A relatively secret bird, the Brown thrasher can be uncooperative in offering
up its song or the songs of other birds it often mimics. However, when the male does
let loose, it can display the largest repertoire of any North American bird. . . . .an
amazing 1,200 songs have been documented!
It usually sings from a perch high in the treetops when hoping to claim a mate,
and territory. Personally I've only been privy to that amazing concert once, and
that was several years ago.
At this time of year, this quite large bird at 11.5 inches in length, stays closer to the
ground foraging through leaf litter, thrashing its bill from side to side to expose
spiders and insects - this movement gives it the name 'thrasher'.
Only during winter will it come to feeders, but you can attract it to your garden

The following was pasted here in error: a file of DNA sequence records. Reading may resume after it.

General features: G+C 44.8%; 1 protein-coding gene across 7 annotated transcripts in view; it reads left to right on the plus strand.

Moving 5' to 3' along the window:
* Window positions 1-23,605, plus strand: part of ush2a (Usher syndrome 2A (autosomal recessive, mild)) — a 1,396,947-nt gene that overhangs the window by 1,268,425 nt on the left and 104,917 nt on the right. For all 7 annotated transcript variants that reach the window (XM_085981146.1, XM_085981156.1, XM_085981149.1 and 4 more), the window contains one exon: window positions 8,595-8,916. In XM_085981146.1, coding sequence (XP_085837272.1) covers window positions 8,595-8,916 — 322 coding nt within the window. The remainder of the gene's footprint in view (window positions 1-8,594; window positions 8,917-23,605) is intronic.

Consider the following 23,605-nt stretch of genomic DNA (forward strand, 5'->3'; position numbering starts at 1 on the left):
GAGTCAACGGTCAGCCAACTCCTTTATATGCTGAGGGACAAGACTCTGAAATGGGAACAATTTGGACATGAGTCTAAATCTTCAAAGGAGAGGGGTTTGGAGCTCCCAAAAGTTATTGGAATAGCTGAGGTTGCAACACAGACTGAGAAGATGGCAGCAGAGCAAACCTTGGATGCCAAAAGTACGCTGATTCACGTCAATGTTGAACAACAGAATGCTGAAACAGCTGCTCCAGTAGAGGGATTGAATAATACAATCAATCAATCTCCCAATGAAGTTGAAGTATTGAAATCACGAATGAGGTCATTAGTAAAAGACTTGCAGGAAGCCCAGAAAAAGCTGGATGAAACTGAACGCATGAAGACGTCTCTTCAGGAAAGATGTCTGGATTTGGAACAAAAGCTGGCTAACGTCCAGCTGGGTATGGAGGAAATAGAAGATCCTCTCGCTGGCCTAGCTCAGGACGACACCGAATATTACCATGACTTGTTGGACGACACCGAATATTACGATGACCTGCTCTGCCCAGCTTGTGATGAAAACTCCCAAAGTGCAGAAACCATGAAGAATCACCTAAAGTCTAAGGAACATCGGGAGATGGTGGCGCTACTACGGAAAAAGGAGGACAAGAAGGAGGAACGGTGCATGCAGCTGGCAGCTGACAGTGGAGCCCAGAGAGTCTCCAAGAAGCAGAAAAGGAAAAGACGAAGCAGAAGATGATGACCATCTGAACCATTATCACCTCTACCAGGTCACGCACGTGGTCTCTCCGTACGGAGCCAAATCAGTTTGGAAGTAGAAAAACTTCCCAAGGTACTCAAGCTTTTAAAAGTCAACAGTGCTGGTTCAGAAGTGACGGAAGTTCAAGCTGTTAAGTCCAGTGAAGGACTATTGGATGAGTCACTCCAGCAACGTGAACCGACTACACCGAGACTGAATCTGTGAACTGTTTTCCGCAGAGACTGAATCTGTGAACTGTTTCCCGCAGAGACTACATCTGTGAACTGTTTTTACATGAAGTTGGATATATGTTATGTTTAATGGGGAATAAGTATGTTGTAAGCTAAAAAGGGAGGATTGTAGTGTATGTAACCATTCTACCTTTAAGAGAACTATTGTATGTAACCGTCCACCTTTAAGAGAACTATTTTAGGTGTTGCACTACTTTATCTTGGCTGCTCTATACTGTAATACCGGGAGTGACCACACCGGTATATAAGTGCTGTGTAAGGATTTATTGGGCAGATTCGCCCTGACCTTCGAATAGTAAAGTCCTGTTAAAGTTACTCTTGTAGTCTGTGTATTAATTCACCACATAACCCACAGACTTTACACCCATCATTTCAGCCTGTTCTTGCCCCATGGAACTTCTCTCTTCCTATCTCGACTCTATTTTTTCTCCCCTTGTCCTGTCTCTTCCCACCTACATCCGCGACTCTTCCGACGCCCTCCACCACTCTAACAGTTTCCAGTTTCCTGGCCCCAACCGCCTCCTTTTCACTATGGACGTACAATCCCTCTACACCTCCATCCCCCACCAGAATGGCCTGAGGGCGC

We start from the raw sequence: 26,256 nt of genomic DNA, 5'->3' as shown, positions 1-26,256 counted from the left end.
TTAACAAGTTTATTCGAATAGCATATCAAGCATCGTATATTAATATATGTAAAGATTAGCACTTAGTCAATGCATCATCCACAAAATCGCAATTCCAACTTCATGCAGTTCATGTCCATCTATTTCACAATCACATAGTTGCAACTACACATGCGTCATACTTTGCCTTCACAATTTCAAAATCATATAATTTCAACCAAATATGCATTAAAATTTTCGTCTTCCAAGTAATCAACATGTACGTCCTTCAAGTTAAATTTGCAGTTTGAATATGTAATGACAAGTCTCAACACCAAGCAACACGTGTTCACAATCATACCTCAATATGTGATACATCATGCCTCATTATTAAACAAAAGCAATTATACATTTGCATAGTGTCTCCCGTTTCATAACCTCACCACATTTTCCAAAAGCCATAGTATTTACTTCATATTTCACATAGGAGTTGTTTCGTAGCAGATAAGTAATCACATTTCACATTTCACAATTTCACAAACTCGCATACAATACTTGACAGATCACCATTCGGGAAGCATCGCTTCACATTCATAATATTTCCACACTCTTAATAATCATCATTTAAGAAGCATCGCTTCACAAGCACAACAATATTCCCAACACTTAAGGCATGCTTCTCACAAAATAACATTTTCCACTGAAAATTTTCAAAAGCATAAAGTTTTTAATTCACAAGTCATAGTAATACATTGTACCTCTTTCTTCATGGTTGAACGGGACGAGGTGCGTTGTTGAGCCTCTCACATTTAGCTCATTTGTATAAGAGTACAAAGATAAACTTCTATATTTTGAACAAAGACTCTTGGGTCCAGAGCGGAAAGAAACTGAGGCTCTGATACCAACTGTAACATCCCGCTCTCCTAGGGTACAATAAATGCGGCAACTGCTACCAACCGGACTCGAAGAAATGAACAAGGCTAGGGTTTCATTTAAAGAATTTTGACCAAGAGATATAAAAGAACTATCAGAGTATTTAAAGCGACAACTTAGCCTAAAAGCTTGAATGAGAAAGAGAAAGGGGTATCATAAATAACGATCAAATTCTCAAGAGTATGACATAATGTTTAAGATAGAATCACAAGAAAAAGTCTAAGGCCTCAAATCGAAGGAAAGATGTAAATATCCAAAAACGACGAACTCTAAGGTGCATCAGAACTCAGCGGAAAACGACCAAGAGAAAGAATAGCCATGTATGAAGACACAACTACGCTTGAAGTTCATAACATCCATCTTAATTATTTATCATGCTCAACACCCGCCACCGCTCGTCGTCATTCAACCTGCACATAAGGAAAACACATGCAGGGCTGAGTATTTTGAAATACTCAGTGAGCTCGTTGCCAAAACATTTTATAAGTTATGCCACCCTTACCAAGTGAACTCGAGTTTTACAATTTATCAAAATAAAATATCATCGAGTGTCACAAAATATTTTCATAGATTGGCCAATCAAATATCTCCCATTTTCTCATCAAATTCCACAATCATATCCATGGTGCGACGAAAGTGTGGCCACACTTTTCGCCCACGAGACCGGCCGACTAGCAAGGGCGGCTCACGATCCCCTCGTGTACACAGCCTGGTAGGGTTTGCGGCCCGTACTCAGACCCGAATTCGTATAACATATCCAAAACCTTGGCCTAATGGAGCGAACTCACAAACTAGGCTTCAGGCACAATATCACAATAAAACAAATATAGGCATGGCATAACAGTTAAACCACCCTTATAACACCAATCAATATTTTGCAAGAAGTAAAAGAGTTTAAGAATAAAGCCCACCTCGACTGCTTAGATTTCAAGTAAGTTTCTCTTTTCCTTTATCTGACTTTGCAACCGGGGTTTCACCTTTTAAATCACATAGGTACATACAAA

with berry-producing plants such as hollies, elderberry, mulberry. . . . . . . . and
of course a water source. A couple of years back a pair nested at eye level in my
large variegated privet shrub, I loved seeing them closeup.
Here, my recent visitor tried out two of my back garden baths, and I was able
to get a few good photos from the window.
Camellia japonica - the Rose of Winter - blooms are profuse this year - I have two
now quite large bushes in the garden, both this color. Neighbors have beautiful
pale pink ones - I should get one of those planted too!
Such beautiful markings on the Brown thrasher's chest and wings, plus the gleaming
yellow eyes. Male and female are similar so not sure which this one is.
If you are within the range of this bird I hope you have them in your garden -
they are fun to watch and perhaps, some day if you're lucky, you'll hear one
serenading non-stop from a treetop.